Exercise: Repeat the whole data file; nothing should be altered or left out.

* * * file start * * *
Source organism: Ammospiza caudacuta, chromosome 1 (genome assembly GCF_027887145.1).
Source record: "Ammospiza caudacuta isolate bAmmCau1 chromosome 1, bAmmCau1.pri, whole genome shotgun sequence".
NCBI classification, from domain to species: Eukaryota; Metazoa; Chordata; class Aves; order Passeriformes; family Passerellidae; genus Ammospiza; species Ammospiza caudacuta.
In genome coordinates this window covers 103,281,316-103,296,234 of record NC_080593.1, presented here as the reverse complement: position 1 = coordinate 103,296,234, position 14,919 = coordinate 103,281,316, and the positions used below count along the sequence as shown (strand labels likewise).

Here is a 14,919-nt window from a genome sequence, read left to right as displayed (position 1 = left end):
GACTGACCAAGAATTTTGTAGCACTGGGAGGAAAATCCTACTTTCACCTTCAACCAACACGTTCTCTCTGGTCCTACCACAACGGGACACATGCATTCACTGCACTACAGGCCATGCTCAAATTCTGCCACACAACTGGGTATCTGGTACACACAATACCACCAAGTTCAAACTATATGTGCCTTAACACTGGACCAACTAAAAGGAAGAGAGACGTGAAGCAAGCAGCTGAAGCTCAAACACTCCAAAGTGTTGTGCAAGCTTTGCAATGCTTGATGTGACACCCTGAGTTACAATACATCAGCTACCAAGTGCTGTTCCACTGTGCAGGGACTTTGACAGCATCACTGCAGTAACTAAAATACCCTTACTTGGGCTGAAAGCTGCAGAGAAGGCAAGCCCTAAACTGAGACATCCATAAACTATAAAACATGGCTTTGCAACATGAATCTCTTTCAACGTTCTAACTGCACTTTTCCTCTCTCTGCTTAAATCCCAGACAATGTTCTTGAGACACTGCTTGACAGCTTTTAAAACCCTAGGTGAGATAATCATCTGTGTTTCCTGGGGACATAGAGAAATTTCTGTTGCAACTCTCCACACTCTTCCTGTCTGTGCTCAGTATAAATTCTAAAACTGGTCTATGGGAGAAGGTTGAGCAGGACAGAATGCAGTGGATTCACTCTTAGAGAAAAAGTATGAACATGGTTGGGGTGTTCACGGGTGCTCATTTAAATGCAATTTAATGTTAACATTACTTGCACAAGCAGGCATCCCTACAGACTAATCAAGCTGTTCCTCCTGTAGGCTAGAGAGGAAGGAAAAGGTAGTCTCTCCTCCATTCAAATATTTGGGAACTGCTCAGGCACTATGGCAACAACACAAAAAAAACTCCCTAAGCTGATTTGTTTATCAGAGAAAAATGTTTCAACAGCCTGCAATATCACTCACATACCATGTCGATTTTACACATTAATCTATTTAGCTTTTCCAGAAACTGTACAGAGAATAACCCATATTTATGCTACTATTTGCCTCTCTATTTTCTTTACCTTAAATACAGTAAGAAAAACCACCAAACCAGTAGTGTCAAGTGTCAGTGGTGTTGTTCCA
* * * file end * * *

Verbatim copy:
Source organism: Ammospiza caudacuta, chromosome 1 (genome assembly GCF_027887145.1).
Source record: "Ammospiza caudacuta isolate bAmmCau1 chromosome 1, bAmmCau1.pri, whole genome shotgun sequence".
NCBI classification, from domain to species: Eukaryota; Metazoa; Chordata; class Aves; order Passeriformes; family Passerellidae; genus Ammospiza; species Ammospiza caudacuta.
In genome coordinates this window covers 103,281,316-103,296,234 of record NC_080593.1, presented here as the reverse complement: position 1 = coordinate 103,296,234, position 14,919 = coordinate 103,281,316, and the positions used below count along the sequence as shown (strand labels likewise).

Here is a 14,919-nt window from a genome sequence, read left to right as displayed (position 1 = left end):
GACTGACCAAGAATTTTGTAGCACTGGGAGGAAAATCCTACTTTCACCTTCAACCAACACGTTCTCTCTGGTCCTACCACAACGGGACACATGCATTCACTGCACTACAGGCCATGCTCAAATTCTGCCACACAACTGGGTATCTGGTACACACAATACCACCAAGTTCAAACTATATGTGCCTTAACACTGGACCAACTAAAAGGAAGAGAGACGTGAAGCAAGCAGCTGAAGCTCAAACACTCCAAAGTGTTGTGCAAGCTTTGCAATGCTTGATGTGACACCCTGAGTTACAATACATCAGCTACCAAGTGCTGTTCCACTGTGCAGGGACTTTGACAGCATCACTGCAGTAACTAAAATACCCTTACTTGGGCTGAAAGCTGCAGAGAAGGCAAGCCCTAAACTGAGACATCCATAAACTATAAAACATGGCTTTGCAACATGAATCTCTTTCAACGTTCTAACTGCACTTTTCCTCTCTCTGCTTAAATCCCAGACAATGTTCTTGAGACACTGCTTGACAGCTTTTAAAACCCTAGGTGAGATAATCATCTGTGTTTCCTGGGGACATAGAGAAATTTCTGTTGCAACTCTCCACACTCTTCCTGTCTGTGCTCAGTATAAATTCTAAAACTGGTCTATGGGAGAAGGTTGAGCAGGACAGAATGCAGTGGATTCACTCTTAGAGAAAAAGTATGAACATGGTTGGGGTGTTCACGGGTGCTCATTTAAATGCAATTTAATGTTAACATTACTTGCACAAGCAGGCATCCCTACAGACTAATCAAGCTGTTCCTCCTGTAGGCTAGAGAGGAAGGAAAAGGTAGTCTCTCCTCCATTCAAATATTTGGGAACTGCTCAGGCACTATGGCAACAACACAAAAAAAACTCCCTAAGCTGATTTGTTTATCAGAGAAAAATGTTTCAACAGCCTGCAATATCACTCACATACCATGTCGATTTTACACATTAATCTATTTAGCTTTTCCAGAAACTGTACAGAGAATAACCCATATTTATGCTACTATTTGCCTCTCTATTTTCTTTACCTTAAATACAGTAAGAAAAACCACCAAACCAGTAGTGTCAAGTGTCAGTGGTGTTGTTCCA